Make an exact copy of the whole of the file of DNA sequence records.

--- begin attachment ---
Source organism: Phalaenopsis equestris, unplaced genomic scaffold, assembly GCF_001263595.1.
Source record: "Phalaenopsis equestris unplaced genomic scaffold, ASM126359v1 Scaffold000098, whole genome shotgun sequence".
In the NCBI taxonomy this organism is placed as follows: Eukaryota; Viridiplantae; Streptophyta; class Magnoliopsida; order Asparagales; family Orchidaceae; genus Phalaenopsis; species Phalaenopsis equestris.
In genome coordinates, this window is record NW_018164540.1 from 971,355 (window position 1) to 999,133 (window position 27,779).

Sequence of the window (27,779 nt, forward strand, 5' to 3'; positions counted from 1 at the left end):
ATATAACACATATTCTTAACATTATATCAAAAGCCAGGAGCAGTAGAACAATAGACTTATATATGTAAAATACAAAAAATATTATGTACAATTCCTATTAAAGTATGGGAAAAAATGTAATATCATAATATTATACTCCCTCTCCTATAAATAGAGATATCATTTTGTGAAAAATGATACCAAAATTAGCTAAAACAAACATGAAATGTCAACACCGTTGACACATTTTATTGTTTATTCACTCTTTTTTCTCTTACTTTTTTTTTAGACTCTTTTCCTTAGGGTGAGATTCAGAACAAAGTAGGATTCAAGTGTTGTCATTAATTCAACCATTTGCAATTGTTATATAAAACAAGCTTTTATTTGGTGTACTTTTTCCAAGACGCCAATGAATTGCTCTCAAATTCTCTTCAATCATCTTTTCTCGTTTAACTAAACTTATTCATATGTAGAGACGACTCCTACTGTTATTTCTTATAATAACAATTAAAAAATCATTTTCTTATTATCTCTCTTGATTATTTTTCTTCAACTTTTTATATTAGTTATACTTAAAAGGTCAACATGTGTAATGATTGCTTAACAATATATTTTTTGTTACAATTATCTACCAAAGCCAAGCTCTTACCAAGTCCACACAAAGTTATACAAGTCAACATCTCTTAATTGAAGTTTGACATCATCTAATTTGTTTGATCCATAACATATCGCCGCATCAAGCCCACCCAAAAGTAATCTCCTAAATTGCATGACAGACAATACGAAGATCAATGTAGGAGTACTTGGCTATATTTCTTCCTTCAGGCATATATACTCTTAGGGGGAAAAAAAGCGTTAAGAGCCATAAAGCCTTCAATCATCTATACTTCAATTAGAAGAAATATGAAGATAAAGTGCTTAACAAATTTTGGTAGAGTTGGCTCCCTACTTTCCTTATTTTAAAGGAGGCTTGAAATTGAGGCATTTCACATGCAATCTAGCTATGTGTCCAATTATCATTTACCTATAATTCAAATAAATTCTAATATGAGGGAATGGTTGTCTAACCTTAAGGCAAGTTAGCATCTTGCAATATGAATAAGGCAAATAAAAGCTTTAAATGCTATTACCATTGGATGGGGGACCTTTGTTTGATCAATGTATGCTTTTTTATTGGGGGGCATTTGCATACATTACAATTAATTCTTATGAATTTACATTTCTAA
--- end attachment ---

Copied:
Source organism: Phalaenopsis equestris, unplaced genomic scaffold, assembly GCF_001263595.1.
Source record: "Phalaenopsis equestris unplaced genomic scaffold, ASM126359v1 Scaffold000098, whole genome shotgun sequence".
In the NCBI taxonomy this organism is placed as follows: Eukaryota; Viridiplantae; Streptophyta; class Magnoliopsida; order Asparagales; family Orchidaceae; genus Phalaenopsis; species Phalaenopsis equestris.
In genome coordinates, this window is record NW_018164540.1 from 971,355 (window position 1) to 999,133 (window position 27,779).

Sequence of the window (27,779 nt, forward strand, 5' to 3'; positions counted from 1 at the left end):
ATATAACACATATTCTTAACATTATATCAAAAGCCAGGAGCAGTAGAACAATAGACTTATATATGTAAAATACAAAAAATATTATGTACAATTCCTATTAAAGTATGGGAAAAAATGTAATATCATAATATTATACTCCCTCTCCTATAAATAGAGATATCATTTTGTGAAAAATGATACCAAAATTAGCTAAAACAAACATGAAATGTCAACACCGTTGACACATTTTATTGTTTATTCACTCTTTTTTCTCTTACTTTTTTTTTAGACTCTTTTCCTTAGGGTGAGATTCAGAACAAAGTAGGATTCAAGTGTTGTCATTAATTCAACCATTTGCAATTGTTATATAAAACAAGCTTTTATTTGGTGTACTTTTTCCAAGACGCCAATGAATTGCTCTCAAATTCTCTTCAATCATCTTTTCTCGTTTAACTAAACTTATTCATATGTAGAGACGACTCCTACTGTTATTTCTTATAATAACAATTAAAAAATCATTTTCTTATTATCTCTCTTGATTATTTTTCTTCAACTTTTTATATTAGTTATACTTAAAAGGTCAACATGTGTAATGATTGCTTAACAATATATTTTTTGTTACAATTATCTACCAAAGCCAAGCTCTTACCAAGTCCACACAAAGTTATACAAGTCAACATCTCTTAATTGAAGTTTGACATCATCTAATTTGTTTGATCCATAACATATCGCCGCATCAAGCCCACCCAAAAGTAATCTCCTAAATTGCATGACAGACAATACGAAGATCAATGTAGGAGTACTTGGCTATATTTCTTCCTTCAGGCATATATACTCTTAGGGGGAAAAAAAGCGTTAAGAGCCATAAAGCCTTCAATCATCTATACTTCAATTAGAAGAAATATGAAGATAAAGTGCTTAACAAATTTTGGTAGAGTTGGCTCCCTACTTTCCTTATTTTAAAGGAGGCTTGAAATTGAGGCATTTCACATGCAATCTAGCTATGTGTCCAATTATCATTTACCTATAATTCAAATAAATTCTAATATGAGGGAATGGTTGTCTAACCTTAAGGCAAGTTAGCATCTTGCAATATGAATAAGGCAAATAAAAGCTTTAAATGCTATTACCATTGGATGGGGGACCTTTGTTTGATCAATGTATGCTTTTTTATTGGGGGGCATTTGCATACATTACAATTAATTCTTATGAATTTACATTTCTAA